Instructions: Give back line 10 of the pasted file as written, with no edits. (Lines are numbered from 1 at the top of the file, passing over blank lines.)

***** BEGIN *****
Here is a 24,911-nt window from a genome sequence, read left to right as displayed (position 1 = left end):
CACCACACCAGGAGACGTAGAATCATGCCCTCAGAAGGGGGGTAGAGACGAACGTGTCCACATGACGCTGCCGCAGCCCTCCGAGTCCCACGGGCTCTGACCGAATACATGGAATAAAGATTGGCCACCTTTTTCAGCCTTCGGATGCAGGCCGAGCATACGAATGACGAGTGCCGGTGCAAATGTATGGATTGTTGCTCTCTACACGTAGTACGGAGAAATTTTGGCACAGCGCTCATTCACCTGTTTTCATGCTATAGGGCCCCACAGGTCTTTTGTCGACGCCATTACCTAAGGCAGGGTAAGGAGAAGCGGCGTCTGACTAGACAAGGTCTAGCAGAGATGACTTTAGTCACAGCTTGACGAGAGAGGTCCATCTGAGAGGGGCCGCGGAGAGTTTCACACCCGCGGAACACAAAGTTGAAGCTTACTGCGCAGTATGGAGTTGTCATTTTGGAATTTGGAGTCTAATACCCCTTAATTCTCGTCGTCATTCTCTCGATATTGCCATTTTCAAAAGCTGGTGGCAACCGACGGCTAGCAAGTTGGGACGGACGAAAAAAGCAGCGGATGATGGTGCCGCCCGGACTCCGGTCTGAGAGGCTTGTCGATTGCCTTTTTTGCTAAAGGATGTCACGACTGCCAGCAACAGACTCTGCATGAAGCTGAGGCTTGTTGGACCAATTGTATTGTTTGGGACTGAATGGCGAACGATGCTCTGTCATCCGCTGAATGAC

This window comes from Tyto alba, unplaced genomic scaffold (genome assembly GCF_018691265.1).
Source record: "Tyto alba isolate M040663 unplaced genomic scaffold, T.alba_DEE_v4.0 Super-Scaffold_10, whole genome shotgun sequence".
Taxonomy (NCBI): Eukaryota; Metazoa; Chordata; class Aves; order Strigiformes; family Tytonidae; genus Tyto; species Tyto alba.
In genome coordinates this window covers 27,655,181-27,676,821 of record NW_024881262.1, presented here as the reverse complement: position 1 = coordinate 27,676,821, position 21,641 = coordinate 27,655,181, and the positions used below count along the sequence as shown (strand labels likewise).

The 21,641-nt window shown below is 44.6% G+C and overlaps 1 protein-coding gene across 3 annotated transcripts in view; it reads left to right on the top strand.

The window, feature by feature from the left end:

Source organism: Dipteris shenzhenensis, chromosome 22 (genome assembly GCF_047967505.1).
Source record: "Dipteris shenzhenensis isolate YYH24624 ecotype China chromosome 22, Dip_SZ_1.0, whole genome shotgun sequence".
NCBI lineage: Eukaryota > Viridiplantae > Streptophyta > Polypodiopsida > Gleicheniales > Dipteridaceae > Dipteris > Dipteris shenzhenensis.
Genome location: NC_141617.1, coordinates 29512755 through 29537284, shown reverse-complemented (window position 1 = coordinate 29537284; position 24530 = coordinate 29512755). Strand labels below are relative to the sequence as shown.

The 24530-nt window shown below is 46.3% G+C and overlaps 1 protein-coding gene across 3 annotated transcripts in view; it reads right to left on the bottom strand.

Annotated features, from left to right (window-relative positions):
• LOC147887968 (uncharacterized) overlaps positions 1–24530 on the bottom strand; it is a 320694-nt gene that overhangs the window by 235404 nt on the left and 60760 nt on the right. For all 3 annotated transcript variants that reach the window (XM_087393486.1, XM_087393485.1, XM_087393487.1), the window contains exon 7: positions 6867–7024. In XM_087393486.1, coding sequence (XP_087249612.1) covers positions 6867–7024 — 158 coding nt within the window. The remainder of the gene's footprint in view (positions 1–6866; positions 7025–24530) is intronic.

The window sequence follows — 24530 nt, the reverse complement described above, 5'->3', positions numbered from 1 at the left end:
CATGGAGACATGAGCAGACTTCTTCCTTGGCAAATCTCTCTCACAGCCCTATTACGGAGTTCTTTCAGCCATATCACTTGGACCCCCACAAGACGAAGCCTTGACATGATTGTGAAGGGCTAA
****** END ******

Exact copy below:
Source record: "Dipteris shenzhenensis isolate YYH24624 ecotype China chromosome 22, Dip_SZ_1.0, whole genome shotgun sequence".